Far from the mad­den­ing crowd

Ex­ec­u­tive lounges en­cour­age us to re­lax. Please don’t…


They are a clever idea, ex­ec­u­tive lounges. For the price of up­grad­ing from the stan­dard ho­tel room to the club room, you get the same size ho­tel room (per­haps on a higher floor and with bet­ter toi­letries in the bath­room) and ac­cess to the ex­ec­u­tive lounge. It’s some­where most ho­tel guests can’t ac­cess, and so is by its na­ture ex­clu­sive – far from the madding crowd.

Perks might in­clude a more dis­creet check-in/check­out ser­vice, meet­ing room fa­cil­i­ties, and a break­fast that can be en­joyed a safe dis­tance from the din of the all-day din­ing restau­rant. It’s some­where you can ac­cess through­out the day, to catch up on work, have a mid-morn­ing cof­fee and snack, or just un­wind – par­tic­u­larly in the evening, when another buf­fet of free snacks and drinks (in­clud­ing al­co­hol) is laid out for the ho­tel’s top-tier guests. As I say, a clever idea, but not per­fect…

I’ve spent a lot of time in ex­ec­u­tive lounges, and I value them for the peace and quiet. I like the op­por­tu­nity of get­ting ahead with work in hushed en­vi­rons, pe­rus­ing the news­pa­pers de­liv­ered en masse to the world’s ho­tels and gaz­ing sagely at the 24-hour news chan­nels and ticker-tape head­lines of stock prices reel­ing be­low talk­ing heads.

Un­for­tu­nately, oth­ers see these lounges as, well, their lounges – like at home. They greet the at­ten­dants as though they are pri­vate but­lers or even friends (do you ask your friends to serve you drinks and ar­range taxis around town?) and we are forced to lis­ten to their plans for the week­end, or in­depth con­sul­ta­tions over what is go­ing to be of­fered in the spread that evening.

Then there are ex­ec­u­tives on busi­ness away from loved ones. Voices carry well in these hushed sanc­tu­ar­ies, and there’s no hid­ing from – or hush­ing – an English­man boom­ing cheer­fully over Skype to his teenage son on the other side of the world. It’s not that one is eavesdropping – it’s that you have no choice. It’s a Fri­day morn­ing and the ex­ec­u­tive would rather be home for the week­end. Well, me too. But mean. while he finds out about the com­puter pro­gram the boy’s been try­ing to code for a school project; how he’s get­ting along with his friends, and whether his mother is go­ing to come to the phone at all. The son, pre­sum­ably, is aware that his dad still hasn’t bought any head­phones for his iPad, and that his own voice is be­ing broad­cast to a dozen or more strangers in a ho­tel in Asia. Per­haps that’s why he sounds so dis­tant…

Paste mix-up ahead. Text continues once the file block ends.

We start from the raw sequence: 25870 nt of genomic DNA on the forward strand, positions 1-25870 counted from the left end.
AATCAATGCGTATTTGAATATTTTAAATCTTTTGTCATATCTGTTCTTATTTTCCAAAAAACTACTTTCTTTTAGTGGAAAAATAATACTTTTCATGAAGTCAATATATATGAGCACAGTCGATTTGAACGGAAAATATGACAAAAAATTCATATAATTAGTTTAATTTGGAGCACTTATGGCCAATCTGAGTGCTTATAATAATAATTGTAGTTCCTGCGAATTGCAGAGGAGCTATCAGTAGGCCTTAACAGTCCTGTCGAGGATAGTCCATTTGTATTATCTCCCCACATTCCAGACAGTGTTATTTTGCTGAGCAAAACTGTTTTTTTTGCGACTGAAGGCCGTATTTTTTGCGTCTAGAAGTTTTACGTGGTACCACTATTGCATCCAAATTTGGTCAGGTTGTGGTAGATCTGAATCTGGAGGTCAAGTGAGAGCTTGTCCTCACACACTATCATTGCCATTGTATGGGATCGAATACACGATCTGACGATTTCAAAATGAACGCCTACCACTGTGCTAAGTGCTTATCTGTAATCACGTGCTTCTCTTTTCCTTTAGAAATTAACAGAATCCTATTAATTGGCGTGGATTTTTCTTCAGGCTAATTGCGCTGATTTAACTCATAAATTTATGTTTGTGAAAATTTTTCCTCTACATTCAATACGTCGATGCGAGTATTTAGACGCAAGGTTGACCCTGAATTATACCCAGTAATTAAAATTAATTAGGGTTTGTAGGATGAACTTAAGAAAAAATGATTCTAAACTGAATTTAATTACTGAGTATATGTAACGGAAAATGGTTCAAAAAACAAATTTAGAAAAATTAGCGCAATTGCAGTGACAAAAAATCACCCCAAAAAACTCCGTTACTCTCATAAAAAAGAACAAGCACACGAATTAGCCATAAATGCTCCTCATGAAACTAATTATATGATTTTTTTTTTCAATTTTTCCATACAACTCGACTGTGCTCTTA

In China, the club lounge is used like another of­fice, so here we have the boss sum­mon­ing lo­cal fac­tory man­agers to the lounge at XYZ ho­tel in Jiangsu or Guang­dong prov­ince. The sub­ject of the in­qui­si­tion tends to re­volve around a quan­tity of ma­te­rial missing in the de­liv­ery, or the wrong pan­elling, or flim­sier fin­ish­ing than that spec­i­fied in the plans. “Our cus­tomers in Dus­sel­dorf and Mu­nich are very up­set – this is un­ac­cept­able. Now… ex­plain to me again why this hap­pened?”

And, of course, there are also those who use the lounge as an ex­ten­sion of their room. In Sin­ga­pore, two Amer­i­can women swan in breezily to break­fast in their ac­tive wear (most club lounges have a dress code, but lit­tle did they care). As their forks stab their grape­fruit, they sum­mon one of the lounge staff:

“We want a list of the finest… no, bet­ter even than that… the top, the most high-class restau­rants in town. Only the best… we want a table for six. Thank you, have a nice day.” An hour later they have trans­formed into board­room garb that would’ve made Meryl Streep in The Devil Wears Prada look like she wore char­ity-shop castoffs. You can’t blame the staff for be­ing con­fused.

De­spite the ster­ling ef­forts of lounge staff from the wel­come re­cep­tion to the cooks and friendly servers, there is pal­pa­ble ten­sion when­ever busi­ness is mixed with leisure. Put your­self at ease by stay­ing in your room to work, read or catch up on that HBO se­ries. Mind you, I tried that but fell into re­lapse – club lounge dra­mas are far more grip­ping than what ca­ble TV has to of­fer!

There’s no hid­ing from – or hush­ing – an English­man boom­ing over Skype to his teenage son

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